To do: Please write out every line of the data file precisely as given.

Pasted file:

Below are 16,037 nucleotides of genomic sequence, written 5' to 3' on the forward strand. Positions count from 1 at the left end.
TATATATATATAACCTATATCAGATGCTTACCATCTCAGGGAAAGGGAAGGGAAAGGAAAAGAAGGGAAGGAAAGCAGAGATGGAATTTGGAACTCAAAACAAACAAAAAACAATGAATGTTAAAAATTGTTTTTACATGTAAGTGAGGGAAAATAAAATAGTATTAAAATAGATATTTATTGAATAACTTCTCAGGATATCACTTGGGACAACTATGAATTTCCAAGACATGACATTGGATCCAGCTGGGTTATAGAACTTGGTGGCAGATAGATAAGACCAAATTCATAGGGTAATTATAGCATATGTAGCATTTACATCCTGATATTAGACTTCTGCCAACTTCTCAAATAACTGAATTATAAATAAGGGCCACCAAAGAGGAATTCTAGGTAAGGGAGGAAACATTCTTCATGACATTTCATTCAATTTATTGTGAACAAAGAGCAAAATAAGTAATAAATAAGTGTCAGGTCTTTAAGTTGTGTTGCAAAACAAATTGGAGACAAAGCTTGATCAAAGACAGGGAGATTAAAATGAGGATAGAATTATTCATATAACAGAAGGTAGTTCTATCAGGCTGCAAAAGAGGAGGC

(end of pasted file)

Below are 16,037 nucleotides of genomic sequence, written 5' to 3' on the forward strand. Positions count from 1 at the left end.
TATATATATATAACCTATATCAGATGCTTACCATCTCAGGGAAAGGGAAGGGAAAGGAAAAGAAGGGAAGGAAAGCAGAGATGGAATTTGGAACTCAAAACAAACAAAAAACAATGAATGTTAAAAATTGTTTTTACATGTAAGTGAGGGAAAATAAAATAGTATTAAAATAGATATTTATTGAATAACTTCTCAGGATATCACTTGGGACAACTATGAATTTCCAAGACATGACATTGGATCCAGCTGGGTTATAGAACTTGGTGGCAGATAGATAAGACCAAATTCATAGGGTAATTATAGCATATGTAGCATTTACATCCTGATATTAGACTTCTGCCAACTTCTCAAATAACTGAATTATAAATAAGGGCCACCAAAGAGGAATTCTAGGTAAGGGAGGAAACATTCTTCATGACATTTCATTCAATTTATTGTGAACAAAGAGCAAAATAAGTAATAAATAAGTGTCAGGTCTTTAAGTTGTGTTGCAAAACAAATTGGAGACAAAGCTTGATCAAAGACAGGGAGATTAAAATGAGGATAGAATTATTCATATAACAGAAGGTAGTTCTATCAGGCTGCAAAAGAGGAGGC